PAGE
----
Asia-Pacific Housing Forum

Source: www.aphousingforum.org

 

The United Nations’ Millennium Development Goals call for improvements in the lives of 100 million slum dwellers. The sustained effort needed to meet these goals is increasingly threatened by the growing impact of natural disasters and adverse climate change.
Millions of families who lack safe and durable shelter live in vulnerable locations, their communities exposed to such risks as rising sea levels, storms, landslides, earthquakes and other crises. Sustainable housing initiatives to shelter and protect the poor now need to take into account the impact of a changing global climate.
Governments have a responsibility to protect their citizens, especially the old, the sick, the poor and the marginalized, against the worst of natural and man-made calamities. The private sector, academia, civil society groups and local communities share that responsibility. The challenge is to work together to find practical solutions to protect and safeguard the homes and communities of those in greatest peril.
The Forum
The Asia-Pacific Housing Forum in a biennial event that gathers stakeholders engaged in providing urban poverty housing solutions. Building on the foundations of two previous events, this year’s forum is themed “Sustainable Shelter in an Age of Climate Change and Disasters.” The conference aims to:
  • Explore and share solutions that address the urgent and widespread problem of substandard housing in the context of sustainable housing needs and a changing global climate;
  • Share strategies and experiences of how best to build resilient communities, including better designs for sustainable homes and settlements;
  • Explore how such strategies and experiences can be integrated into ‘bottom-up’ development planning processes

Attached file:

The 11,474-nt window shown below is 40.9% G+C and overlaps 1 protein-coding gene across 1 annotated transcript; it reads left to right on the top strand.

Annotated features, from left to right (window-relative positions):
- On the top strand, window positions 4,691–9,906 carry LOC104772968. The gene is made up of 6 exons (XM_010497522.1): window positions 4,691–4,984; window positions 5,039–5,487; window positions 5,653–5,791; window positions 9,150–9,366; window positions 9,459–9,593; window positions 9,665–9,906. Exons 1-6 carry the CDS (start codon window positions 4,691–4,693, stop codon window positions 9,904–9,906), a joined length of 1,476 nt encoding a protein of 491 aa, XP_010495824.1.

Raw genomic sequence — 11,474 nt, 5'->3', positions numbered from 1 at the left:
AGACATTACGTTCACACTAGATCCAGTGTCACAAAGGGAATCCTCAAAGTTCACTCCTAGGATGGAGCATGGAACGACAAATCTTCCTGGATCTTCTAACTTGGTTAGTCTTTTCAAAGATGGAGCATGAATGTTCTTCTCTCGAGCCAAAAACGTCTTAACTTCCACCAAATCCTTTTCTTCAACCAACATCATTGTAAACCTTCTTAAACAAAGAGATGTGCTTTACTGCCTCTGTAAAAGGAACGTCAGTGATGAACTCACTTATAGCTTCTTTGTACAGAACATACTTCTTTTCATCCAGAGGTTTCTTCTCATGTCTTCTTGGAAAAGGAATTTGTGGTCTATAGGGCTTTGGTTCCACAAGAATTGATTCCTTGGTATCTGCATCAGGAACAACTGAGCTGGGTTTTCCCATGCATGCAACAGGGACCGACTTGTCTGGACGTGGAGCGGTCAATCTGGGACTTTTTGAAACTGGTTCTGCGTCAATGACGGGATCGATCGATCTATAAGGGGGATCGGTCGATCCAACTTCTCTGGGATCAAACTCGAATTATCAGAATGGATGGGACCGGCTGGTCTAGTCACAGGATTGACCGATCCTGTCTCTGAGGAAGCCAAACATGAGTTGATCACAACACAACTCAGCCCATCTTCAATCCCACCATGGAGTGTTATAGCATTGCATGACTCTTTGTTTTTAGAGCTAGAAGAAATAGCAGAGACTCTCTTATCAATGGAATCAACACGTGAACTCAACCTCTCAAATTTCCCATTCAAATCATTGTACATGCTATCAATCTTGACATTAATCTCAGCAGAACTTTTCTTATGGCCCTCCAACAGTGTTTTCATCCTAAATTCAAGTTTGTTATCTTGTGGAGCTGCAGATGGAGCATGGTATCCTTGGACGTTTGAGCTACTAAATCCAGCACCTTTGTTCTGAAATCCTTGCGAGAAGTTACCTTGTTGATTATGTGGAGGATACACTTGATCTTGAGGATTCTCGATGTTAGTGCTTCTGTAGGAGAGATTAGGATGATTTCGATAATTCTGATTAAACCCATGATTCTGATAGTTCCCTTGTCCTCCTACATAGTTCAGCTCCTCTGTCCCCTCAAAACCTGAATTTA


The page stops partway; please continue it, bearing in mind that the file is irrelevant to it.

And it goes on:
The theme of the 3rd Asia-Pacific Housing Forum & Exhibition is “Sustainable Shelter in an Age of Climate Change and Disasters.” The forum will focus on four major tracks including:

Housing Policy and Climate Change

Present-day housing solutions need to respond to the realities of today. The focus of this track is on the question of what policies need to be adopted to address the shelter problem in response, not only to a highly urbanizing world, but also one which is facing the effects of climate change and the threat of disasters. What policies should be introduced and supported to make poor communities more productive, economically sustainable and resilient? Are there experiences of effective policies which have been adopted to meet the realities and needs of poverty housing in an integrated solution that takes into consideration employment, productivity, health and sanitation, and address land issues?

Housing Finance in Response to Climate Change and Disasters

Innovative housing finance solutions need to be adopted in ways that will address the realities of people in need. While housing finance for the low-income group is already a challenge in itself, what are the implications when placed in the context of climate change and disasters? Would housing finance for this group be an effective strategy for poverty reduction given these additional challenges? Are there successful experiences and what are the key factors of success? Are there market-based solutions and how could these be made affordable to those living in poverty housing?

Disaster Mitigation, Response and Sustainable Development

This track will focus on how poverty housing solutions could factor in the realities and impacts of climate change and disasters. Sustainable housing solutions need to be considered and integrated in disaster relief plans and efforts to develop community resilience. This requires advance planning and preparation which would involve not just governments but communities, civil society and the private sector. How can this be done effectively to ensure greater accountability? And how does one promote greater synergies and collaboration between humanitarian and development actors?

Technologies for More Resilient Homes and Communities

This track seeks to answer the key question of how to make technology work in favor of the poor who are facing threats from climate change and disasters? Presenters will share appropriate and culturally-acceptable shelter designs and technologies with multi-hazard disaster-resilient features which could be adopted by communities in need. Serious consideration should be given to new architectural typologies, green housing technologies, including clean and sustainable energy sources as part of an over-all campaign to adapt to climate change realities. It is also important to find effective means to combine global technical expertise with local knowledge and find ways to make this affordable.
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